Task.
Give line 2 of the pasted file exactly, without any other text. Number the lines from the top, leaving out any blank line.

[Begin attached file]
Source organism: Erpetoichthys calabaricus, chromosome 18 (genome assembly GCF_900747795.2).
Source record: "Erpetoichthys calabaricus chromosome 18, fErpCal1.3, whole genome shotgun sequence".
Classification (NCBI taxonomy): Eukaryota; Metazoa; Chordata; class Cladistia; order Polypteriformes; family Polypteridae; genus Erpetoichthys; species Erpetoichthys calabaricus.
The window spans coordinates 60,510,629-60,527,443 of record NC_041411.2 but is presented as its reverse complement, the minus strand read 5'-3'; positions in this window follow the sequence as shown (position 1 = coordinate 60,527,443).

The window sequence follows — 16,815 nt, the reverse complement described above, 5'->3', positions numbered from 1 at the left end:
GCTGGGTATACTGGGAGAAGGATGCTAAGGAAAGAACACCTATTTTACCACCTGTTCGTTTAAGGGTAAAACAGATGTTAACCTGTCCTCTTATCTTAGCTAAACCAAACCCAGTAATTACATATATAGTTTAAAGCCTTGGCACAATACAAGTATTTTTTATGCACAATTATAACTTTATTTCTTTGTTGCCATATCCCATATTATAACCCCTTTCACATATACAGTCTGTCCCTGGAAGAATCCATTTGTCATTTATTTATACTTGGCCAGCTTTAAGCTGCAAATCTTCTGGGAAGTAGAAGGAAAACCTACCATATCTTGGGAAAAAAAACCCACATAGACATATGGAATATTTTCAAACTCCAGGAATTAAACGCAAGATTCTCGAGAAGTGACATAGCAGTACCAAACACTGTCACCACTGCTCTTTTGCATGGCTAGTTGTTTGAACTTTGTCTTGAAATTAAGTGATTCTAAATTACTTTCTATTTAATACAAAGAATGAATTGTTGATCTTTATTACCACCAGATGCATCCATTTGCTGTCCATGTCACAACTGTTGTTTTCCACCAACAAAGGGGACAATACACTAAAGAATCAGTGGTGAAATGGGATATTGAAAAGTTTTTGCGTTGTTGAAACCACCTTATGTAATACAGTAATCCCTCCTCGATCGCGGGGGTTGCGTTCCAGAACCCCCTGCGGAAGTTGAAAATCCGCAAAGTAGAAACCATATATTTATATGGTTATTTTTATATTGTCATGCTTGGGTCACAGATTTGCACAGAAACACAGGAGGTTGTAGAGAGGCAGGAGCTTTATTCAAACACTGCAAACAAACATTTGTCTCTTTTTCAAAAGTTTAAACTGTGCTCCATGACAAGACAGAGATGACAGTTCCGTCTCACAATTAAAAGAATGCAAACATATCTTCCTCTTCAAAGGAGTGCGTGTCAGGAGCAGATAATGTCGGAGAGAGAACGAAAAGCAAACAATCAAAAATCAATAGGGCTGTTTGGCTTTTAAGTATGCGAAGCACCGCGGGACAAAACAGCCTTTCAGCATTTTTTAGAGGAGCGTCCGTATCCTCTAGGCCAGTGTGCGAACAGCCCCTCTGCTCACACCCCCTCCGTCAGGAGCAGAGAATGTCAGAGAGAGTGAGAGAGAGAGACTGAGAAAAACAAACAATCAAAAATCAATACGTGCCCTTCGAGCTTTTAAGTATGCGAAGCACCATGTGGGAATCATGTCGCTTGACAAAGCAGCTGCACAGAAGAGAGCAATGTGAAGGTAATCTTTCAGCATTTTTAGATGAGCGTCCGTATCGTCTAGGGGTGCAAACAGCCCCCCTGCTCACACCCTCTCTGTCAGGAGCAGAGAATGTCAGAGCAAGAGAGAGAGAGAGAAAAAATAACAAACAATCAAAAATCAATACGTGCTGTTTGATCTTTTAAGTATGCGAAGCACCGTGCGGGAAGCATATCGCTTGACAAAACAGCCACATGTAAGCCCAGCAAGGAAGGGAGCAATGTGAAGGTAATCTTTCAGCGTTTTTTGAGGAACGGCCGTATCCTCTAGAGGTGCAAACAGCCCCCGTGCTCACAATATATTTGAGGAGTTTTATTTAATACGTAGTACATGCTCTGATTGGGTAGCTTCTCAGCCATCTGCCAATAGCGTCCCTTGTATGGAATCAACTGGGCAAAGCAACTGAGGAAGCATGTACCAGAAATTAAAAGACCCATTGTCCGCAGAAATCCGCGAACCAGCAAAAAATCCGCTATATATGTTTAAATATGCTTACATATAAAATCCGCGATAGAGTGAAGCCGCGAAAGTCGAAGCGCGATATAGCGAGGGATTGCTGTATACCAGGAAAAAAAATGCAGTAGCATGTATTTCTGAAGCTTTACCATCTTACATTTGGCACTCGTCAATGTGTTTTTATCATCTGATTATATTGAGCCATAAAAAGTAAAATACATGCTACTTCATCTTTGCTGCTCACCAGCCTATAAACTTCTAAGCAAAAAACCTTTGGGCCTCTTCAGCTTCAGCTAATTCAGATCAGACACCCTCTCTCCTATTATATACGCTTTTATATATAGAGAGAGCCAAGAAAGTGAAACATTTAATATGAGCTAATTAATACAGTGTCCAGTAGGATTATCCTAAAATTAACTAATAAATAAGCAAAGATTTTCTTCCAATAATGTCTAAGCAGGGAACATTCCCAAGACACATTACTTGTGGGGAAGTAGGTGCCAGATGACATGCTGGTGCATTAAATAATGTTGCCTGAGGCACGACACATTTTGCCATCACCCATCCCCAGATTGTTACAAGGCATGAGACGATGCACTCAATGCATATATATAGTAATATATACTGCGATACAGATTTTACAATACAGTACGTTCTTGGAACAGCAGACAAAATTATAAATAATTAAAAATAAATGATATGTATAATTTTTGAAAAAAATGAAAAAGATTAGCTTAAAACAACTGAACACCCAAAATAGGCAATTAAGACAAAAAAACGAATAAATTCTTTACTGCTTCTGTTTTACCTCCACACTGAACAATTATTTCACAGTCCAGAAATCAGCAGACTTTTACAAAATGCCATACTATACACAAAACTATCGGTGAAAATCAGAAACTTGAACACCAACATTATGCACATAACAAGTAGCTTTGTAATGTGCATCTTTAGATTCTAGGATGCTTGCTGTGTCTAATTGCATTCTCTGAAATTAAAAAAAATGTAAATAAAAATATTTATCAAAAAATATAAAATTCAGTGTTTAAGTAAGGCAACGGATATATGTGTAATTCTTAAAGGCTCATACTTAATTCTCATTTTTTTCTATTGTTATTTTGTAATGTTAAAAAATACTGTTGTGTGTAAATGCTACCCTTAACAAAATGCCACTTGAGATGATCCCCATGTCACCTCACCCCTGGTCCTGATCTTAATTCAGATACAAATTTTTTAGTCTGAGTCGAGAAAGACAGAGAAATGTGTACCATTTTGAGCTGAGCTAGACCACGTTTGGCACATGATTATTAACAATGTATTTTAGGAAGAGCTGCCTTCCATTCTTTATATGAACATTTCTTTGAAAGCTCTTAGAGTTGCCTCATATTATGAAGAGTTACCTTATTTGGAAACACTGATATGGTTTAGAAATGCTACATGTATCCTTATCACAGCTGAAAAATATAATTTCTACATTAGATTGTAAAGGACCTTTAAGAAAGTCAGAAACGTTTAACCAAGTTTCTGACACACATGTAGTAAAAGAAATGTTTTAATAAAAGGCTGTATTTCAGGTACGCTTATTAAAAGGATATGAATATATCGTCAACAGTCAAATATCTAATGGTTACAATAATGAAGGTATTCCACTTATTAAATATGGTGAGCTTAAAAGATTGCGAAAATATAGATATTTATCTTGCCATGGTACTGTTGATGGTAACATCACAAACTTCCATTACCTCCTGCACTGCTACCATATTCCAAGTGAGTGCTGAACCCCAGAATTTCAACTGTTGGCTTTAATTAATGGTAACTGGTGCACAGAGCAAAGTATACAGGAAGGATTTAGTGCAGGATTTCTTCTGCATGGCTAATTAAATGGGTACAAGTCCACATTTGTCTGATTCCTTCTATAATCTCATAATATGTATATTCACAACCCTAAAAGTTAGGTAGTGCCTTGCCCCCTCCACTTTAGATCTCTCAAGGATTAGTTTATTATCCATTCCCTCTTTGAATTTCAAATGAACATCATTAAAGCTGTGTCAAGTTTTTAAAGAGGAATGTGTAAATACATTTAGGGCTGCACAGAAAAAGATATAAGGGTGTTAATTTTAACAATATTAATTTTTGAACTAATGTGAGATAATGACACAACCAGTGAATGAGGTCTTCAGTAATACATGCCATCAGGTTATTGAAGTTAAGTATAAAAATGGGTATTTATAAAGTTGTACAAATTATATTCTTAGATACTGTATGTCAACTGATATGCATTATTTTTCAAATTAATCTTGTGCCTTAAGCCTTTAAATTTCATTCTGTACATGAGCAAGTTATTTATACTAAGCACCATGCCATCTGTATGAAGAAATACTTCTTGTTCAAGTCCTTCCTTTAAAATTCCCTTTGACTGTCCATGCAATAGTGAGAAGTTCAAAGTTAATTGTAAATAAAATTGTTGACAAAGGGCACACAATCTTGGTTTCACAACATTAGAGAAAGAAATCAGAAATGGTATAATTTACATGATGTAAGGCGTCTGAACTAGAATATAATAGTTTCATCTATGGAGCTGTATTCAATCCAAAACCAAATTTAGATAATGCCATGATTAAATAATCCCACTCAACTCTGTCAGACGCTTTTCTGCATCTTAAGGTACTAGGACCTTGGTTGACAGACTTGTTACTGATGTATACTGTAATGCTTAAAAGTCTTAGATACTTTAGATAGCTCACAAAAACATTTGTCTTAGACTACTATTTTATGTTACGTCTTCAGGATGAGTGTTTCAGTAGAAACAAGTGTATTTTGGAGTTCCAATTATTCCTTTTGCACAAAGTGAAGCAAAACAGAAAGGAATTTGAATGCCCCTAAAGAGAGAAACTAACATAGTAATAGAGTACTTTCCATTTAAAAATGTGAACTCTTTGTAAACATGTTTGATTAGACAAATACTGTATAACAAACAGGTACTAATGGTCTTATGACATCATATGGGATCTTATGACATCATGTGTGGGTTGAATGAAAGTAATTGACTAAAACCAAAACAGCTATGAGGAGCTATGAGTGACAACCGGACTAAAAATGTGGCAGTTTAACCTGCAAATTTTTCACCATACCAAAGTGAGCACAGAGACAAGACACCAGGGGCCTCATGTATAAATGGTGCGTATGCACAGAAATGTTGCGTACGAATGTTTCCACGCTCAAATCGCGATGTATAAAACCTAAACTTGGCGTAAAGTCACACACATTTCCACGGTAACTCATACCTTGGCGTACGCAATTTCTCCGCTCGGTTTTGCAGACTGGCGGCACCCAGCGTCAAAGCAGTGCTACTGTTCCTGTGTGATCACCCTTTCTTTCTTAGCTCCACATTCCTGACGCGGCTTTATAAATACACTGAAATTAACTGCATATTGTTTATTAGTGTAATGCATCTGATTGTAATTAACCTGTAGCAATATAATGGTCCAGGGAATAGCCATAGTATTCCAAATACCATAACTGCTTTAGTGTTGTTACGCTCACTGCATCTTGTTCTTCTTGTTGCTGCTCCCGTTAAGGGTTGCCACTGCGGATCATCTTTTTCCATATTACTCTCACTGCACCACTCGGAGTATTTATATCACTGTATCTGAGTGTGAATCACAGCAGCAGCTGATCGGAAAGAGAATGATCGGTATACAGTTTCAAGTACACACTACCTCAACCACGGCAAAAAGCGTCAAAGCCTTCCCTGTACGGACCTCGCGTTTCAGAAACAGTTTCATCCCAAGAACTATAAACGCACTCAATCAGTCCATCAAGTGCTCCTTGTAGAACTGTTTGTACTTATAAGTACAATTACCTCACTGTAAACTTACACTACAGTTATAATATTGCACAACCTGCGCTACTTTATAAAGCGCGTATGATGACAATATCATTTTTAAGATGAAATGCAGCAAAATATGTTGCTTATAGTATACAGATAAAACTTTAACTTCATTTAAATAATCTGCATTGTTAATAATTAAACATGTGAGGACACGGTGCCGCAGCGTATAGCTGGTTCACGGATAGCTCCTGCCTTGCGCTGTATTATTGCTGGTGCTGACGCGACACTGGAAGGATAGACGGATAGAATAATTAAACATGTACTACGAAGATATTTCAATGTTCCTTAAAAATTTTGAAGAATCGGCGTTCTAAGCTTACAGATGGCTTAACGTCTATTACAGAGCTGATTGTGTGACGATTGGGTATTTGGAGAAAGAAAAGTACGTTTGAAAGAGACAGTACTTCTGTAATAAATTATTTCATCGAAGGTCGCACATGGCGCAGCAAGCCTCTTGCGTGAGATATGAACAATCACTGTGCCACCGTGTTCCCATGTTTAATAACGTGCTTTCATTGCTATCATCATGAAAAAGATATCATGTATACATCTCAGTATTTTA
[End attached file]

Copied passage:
Source record: "Erpetoichthys calabaricus chromosome 18, fErpCal1.3, whole genome shotgun sequence".